Monday, October 15, 2007

Finland Falls Behind Many Other Countries On Climate Issues

Finland has fallen far behind the other Nordic Countries in cutting back on greenhouse gas emissions. Finland ranks 36th on the Climate Change Performance Index (CCPI), putting it on a par with Algeria and Belarus. Sweden is at the top of the list, and Denmark is in third place.
"Finland has settled for a place in the back row", says Professor Jyri Seppälä of the Finnish Environment Indstitute.

Historian Heikki Ylikangas Challenges Finnish National Mythology

This is not a man who is afraid of being right - or of being alone. Last Tuesday, Heikki Ylikangas published the book Romahtaako rintama? ("Is the Front Collapsing?") whose basic thesis is that the Finns executed more of their own soldiers for desertion during the final phases of the continuation War than had been previously disclosed.

YLE Censors Muhammed-Cartoons Documentary

Danish film director Karsten Kjær has reacted with anger and astonishment at a decision by the Finnish Broadcasting Company (YLE) not to show his film Bloody Cartoons, which analyses the controversy surrounding the publication of caricatures depicting the prophet Muhammad by a Danish newspaper in early 2006. The film is part of the world's largest international documentary project called Why Democracy?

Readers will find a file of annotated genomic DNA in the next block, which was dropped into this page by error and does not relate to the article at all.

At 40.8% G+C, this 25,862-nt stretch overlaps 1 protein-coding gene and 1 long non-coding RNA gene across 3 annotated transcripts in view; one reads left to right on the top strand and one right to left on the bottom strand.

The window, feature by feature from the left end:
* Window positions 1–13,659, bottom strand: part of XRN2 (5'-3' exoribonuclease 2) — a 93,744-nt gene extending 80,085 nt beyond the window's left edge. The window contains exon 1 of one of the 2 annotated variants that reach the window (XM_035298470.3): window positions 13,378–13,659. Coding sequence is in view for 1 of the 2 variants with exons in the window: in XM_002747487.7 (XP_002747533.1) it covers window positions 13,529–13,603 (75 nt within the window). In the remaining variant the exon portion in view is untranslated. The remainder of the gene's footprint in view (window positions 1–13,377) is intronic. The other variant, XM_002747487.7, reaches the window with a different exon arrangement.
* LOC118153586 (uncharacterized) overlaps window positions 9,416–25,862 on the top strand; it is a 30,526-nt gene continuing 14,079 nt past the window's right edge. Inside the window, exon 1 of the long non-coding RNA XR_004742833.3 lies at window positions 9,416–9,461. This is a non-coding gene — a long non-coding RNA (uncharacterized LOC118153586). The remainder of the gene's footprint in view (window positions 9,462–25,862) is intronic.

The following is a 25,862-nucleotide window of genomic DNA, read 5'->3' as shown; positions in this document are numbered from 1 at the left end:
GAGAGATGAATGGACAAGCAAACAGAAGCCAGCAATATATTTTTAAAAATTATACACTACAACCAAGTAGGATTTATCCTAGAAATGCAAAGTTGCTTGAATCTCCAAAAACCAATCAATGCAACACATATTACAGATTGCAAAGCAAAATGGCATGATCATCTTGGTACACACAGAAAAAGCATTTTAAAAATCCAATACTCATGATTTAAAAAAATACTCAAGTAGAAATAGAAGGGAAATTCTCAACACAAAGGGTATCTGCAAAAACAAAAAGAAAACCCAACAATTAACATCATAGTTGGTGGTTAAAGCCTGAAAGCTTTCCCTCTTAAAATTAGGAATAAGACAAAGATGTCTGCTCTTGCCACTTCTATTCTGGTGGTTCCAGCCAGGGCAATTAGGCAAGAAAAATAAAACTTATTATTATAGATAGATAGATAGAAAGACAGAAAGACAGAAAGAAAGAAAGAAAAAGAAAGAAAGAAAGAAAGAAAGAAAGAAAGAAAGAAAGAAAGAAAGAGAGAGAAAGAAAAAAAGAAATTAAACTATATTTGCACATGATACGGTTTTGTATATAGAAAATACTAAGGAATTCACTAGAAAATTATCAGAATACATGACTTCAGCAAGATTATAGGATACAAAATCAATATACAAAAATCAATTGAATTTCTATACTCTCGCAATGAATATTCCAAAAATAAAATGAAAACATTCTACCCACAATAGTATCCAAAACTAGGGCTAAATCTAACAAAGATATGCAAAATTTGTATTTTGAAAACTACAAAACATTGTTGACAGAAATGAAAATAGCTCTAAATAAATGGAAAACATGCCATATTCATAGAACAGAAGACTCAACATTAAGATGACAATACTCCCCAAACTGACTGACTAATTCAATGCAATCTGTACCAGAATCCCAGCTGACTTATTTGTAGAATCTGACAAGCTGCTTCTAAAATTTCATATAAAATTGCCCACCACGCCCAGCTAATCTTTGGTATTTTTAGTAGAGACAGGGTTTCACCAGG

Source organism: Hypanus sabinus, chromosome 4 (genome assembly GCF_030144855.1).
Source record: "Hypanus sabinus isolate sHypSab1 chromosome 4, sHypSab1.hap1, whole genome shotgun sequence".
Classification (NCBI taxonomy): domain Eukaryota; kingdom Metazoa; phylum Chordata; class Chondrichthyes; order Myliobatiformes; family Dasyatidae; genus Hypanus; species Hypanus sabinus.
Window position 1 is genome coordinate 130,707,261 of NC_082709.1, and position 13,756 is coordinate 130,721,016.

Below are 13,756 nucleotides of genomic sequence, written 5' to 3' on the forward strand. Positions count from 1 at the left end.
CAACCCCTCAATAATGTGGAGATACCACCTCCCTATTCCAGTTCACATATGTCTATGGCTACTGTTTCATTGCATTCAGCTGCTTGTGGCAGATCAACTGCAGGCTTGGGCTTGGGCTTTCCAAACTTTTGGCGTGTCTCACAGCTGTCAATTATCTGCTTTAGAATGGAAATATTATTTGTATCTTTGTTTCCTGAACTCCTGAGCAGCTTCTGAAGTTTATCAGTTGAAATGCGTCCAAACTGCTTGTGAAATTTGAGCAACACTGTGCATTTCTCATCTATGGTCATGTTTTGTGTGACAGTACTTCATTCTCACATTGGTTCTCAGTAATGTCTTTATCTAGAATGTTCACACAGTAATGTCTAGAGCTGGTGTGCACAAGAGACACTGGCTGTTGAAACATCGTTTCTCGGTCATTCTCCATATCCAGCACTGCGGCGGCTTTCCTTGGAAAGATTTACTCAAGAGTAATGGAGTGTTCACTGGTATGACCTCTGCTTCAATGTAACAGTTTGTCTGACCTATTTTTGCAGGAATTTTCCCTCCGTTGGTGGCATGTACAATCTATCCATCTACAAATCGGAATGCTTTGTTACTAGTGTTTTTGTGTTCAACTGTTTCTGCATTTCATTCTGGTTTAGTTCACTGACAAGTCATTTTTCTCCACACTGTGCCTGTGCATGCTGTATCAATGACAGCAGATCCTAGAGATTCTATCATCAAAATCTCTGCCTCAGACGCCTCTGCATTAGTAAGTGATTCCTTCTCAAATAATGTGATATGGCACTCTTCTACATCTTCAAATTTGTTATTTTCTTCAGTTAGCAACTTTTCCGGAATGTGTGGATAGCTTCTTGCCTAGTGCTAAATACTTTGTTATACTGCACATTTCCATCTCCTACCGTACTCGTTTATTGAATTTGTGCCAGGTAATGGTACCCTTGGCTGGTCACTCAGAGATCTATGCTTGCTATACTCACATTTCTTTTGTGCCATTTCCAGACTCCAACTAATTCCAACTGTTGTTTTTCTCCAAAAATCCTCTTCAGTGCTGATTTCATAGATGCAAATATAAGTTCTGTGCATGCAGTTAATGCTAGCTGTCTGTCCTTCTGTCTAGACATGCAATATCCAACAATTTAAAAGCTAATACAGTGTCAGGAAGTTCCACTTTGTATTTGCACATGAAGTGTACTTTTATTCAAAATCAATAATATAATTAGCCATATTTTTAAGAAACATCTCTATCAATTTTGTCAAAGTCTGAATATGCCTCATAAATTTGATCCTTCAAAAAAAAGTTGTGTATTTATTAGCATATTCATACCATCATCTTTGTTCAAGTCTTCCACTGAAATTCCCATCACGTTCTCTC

In October this year, more than 300 million people around the world will have access to ten documentaries concerning democracy. About 40 TV companies are involved in the project. Only nine of the films are to be aired by YLE. The decision to shelve Bloody Cartoons is exceptional: even the Al-Arabiya,the second-most popular TV channel in the Middle East, will air the film on November 11th. Kjær says that in Britain, the BBC pondered whether or not to allow shots showing the controversial cartoons during the airing of the documentary. The BBC decided to show the cartoons, even though it would not do so while the controversy itself was raging.

Finnish Teenagers Have Less Pocket Money Than Their Nordic Colleagues

Finnish teenagers lag behind their Nordic contemporaries on the income front. Where a Danish youth has an impressive EUR 152 at their disposal per month, a Finnish teenager has to survive with a mere EUR 48 of spending money. The primary source of income for the Finnish 13 to 17-year-olds is their parents, but the Finnish providers are fairly tight-fisted compared with their Scandinavian counterparts. In Finland the average amount of monthly allowance for a teenager is EUR 40, against Denmark’s 50, Sweden’s 63, and Norway’s 70 euros per month. Furthermore, four out of ten Finnish youngsters do not get any spending money at all. In Sweden, on the other hand, very few parents deny their kids a monthly allowance.

Finnish PM And Self-Censorship In Finland

Could the worries of Prime Minister Matti Vanhanen (Centre) about the limits to his own privacy be the road to self-censorship of the media? Will it lead to us journalists becoming wary of spreading information that might be objectionable to Vanhanen? Will we for instance henceforth refrain from any references to his romantic adventures before the rings have been exchanged or before Vanhanen has himself promised to publish news of his dating?